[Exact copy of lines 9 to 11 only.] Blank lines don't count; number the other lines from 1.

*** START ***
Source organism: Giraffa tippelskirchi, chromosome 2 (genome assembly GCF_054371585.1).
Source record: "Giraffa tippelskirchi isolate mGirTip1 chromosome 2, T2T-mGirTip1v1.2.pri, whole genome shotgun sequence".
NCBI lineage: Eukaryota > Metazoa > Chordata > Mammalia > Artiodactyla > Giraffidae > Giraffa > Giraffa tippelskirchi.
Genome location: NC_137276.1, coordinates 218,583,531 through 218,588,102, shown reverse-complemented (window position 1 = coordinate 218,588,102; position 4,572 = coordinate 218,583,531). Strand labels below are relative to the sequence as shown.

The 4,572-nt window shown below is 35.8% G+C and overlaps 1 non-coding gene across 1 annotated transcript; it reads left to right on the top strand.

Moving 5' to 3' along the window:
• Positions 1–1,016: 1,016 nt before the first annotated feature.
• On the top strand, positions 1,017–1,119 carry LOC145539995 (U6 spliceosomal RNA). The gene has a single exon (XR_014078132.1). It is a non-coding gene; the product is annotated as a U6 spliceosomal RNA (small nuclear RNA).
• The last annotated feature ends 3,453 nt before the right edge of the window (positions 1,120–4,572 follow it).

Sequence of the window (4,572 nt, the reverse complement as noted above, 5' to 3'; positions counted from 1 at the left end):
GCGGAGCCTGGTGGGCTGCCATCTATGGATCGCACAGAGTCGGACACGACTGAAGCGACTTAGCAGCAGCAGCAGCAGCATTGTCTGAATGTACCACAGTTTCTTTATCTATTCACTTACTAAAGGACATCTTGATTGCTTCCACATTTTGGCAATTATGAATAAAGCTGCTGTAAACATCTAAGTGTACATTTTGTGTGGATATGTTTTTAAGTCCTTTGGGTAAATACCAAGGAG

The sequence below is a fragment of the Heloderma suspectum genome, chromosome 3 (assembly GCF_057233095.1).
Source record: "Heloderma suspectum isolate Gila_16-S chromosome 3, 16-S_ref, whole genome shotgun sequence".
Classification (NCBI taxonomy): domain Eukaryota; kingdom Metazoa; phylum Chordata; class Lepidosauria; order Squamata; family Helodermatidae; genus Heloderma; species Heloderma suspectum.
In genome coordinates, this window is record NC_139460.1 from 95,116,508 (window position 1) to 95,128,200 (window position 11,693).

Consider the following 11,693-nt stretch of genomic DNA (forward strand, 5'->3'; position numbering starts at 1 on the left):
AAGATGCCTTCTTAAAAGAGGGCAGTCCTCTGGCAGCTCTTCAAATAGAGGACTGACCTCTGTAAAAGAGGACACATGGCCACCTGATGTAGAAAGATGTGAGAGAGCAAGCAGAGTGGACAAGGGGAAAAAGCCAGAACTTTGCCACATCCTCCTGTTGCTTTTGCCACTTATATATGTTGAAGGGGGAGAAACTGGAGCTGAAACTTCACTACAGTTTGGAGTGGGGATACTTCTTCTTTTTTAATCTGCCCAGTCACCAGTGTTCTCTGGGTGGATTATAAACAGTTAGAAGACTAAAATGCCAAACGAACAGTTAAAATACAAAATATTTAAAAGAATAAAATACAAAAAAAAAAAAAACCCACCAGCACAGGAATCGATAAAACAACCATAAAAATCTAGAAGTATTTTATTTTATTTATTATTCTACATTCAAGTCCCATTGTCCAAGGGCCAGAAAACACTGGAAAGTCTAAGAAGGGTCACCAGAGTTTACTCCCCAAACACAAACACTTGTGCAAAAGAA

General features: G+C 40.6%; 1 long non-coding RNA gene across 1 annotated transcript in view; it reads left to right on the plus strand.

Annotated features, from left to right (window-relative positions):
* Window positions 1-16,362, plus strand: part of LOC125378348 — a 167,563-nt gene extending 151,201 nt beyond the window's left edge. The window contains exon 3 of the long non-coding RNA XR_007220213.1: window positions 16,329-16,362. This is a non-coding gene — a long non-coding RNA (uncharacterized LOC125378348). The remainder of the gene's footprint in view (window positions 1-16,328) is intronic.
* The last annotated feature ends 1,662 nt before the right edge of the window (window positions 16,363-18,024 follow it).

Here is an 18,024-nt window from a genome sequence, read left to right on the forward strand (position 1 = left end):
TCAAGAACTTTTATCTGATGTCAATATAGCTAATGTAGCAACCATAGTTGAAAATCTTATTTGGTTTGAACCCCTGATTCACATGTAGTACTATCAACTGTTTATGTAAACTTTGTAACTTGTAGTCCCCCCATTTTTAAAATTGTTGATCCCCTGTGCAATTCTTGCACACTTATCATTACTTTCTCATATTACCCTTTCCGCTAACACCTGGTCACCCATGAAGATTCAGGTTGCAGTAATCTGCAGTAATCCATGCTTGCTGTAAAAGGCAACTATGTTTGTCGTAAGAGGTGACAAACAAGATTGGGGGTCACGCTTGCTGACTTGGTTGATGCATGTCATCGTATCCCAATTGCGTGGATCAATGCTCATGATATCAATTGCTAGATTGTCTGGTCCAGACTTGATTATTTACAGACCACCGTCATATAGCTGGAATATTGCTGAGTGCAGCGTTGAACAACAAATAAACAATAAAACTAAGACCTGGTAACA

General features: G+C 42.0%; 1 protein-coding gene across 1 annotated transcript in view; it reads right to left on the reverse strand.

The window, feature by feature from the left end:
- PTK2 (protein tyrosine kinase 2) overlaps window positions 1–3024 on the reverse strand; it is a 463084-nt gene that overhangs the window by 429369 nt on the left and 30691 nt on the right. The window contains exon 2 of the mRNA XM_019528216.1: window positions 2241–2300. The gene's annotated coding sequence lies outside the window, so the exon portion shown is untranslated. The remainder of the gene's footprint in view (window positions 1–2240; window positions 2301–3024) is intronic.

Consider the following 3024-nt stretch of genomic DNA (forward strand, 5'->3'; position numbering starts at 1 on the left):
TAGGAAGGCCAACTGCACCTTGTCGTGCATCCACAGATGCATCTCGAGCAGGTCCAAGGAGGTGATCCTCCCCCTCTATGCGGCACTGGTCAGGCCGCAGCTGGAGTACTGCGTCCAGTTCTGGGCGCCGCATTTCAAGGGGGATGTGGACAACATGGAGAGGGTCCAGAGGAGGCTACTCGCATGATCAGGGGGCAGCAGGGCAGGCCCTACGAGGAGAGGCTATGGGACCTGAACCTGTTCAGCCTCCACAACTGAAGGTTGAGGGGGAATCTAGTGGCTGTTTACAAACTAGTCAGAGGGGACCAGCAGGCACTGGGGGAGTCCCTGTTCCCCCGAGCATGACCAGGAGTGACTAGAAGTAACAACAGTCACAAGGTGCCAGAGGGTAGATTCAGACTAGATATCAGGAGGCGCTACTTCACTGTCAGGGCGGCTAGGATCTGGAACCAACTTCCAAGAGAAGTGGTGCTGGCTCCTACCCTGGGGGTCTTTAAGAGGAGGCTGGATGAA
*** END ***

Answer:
• The last annotated feature ends 3,453 nt before the right edge of the window (positions 1,120–4,572 follow it).

Sequence of the window (4,572 nt, the reverse complement as noted above, 5' to 3'; positions counted from 1 at the left end):
GCGGAGCCTGGTGGGCTGCCATCTATGGATCGCACAGAGTCGGACACGACTGAAGCGACTTAGCAGCAGCAGCAGCAGCATTGTCTGAATGTACCACAGTTTCTTTATCTATTCACTTACTAAAGGACATCTTGATTGCTTCCACATTTTGGCAATTATGAATAAAGCTGCTGTAAACATCTAAGTGTACATTTTGTGTGGATATGTTTTTAAGTCCTTTGGGTAAATACCAAGGAG